Damon Albarn with Afel Bocoumb
It kicked off with Malian singer Afel Bocoumb, joined by Damon for a couple of songs and then he was off. That was the way the rest of the night went. There was no main conducter or stage presence, no headline act directing traffic, but one or two songs by a collection of people, then off, 5-10 minutes of the crew changing things around, then one or two songs from the next mob. This was a shame as it made it all a bit episodic but is inevitable with so many musicians involved. Longer sets were then taking place on the second stage. When I've seen some of these African musicians before they mananged to convey a much more natural coming and going of collaborations on stage within a standard show. Carl Barat was up next with Rizzle Kicks and others doing a bouncy version of his Libertines song "Don't Look Back Into the Sun", going into the Rizzle Kicks' own "Down With the Trumpets". If at times the Western musicians felt a bit B-list, it was African musical royalty all the way. Bassekou Kouyate playing Ngoni alongside the silky voice and broad smile of Fatoumata Diawara and then Amadou playing guitar whilst John McLure of Reverend and the Makers sang the Clash’s "Train in Vain".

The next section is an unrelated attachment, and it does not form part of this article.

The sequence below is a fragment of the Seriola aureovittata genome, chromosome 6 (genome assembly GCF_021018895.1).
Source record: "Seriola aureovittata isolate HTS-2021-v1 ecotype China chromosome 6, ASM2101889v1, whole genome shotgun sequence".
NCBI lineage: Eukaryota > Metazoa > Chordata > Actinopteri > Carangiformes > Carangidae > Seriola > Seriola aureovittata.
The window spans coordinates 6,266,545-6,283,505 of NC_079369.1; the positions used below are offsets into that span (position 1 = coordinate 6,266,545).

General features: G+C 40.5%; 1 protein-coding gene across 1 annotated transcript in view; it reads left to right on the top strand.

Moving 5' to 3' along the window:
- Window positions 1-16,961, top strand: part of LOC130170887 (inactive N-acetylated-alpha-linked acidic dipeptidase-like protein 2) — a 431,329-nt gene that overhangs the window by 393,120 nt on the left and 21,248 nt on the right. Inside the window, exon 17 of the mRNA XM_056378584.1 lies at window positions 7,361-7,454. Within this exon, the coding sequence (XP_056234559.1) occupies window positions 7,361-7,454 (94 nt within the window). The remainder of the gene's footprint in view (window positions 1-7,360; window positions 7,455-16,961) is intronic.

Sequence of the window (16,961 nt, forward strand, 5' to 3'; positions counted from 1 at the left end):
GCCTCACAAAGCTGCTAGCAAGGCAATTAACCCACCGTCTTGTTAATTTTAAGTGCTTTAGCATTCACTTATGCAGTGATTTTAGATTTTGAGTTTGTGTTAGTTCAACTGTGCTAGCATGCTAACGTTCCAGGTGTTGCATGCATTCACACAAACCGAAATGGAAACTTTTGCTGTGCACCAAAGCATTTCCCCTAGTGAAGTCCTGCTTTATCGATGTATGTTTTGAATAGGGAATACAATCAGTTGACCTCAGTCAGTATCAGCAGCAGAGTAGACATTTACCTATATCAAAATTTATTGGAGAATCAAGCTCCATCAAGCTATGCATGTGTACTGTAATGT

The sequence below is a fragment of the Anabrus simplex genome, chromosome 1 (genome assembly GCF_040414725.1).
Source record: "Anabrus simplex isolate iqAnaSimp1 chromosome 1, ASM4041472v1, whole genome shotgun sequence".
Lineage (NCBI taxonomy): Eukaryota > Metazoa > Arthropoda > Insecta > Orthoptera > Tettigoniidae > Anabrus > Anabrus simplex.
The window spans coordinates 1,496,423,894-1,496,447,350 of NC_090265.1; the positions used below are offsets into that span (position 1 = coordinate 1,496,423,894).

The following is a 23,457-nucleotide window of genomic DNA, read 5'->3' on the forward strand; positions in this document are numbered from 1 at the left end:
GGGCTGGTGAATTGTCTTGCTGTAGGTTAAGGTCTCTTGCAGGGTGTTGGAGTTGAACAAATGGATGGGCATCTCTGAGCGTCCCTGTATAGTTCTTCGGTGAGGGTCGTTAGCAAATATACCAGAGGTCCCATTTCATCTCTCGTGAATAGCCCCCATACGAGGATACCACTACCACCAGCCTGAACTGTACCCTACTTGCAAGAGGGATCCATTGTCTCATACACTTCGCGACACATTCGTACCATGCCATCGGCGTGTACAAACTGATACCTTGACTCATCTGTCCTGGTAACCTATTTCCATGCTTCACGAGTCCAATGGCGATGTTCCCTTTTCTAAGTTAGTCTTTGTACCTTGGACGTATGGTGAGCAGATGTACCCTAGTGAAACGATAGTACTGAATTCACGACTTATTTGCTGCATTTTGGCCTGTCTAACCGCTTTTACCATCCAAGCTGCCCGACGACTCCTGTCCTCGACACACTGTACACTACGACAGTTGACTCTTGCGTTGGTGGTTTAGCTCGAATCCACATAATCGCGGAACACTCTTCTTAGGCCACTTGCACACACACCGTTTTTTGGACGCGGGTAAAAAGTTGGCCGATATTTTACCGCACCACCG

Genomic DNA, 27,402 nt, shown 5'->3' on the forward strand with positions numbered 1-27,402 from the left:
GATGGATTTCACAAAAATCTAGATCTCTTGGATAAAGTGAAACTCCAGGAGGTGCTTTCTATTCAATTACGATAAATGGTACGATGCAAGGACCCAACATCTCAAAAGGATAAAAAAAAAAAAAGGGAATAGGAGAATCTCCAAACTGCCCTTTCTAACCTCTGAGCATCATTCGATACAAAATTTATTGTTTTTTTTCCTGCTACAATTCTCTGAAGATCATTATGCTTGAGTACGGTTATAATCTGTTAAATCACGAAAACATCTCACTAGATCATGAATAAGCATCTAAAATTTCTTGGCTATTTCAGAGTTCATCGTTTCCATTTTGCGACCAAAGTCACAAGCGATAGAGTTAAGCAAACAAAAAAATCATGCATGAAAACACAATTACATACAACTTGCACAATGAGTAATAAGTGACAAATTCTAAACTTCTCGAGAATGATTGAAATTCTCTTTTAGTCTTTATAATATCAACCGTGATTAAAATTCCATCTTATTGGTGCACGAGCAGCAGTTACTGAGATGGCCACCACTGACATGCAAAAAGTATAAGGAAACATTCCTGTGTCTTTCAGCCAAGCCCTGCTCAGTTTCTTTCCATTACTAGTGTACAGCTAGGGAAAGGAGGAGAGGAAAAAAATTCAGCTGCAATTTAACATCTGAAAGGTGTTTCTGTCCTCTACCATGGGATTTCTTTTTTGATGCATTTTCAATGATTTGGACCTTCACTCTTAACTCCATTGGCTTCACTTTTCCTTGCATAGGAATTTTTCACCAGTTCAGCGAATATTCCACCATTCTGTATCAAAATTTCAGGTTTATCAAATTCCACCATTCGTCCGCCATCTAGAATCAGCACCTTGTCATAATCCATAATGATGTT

Bassekou Kouyate and Fatoumata Diawara
Things I wasn't expecting? I found hearing the rap and hip hop artists live conveyed the energy and
spontanaiety of the various MC's such as whilst singing Dead Prez's "It's Bigger Than Hip Hop", and earlier Baltimore's Rye Rye were more impressive than any recorded rap/ hip hop stuff which never really grabs me and Baaba Maal, who I've never really listened too until now, oozed charisma when he was briefly on stage.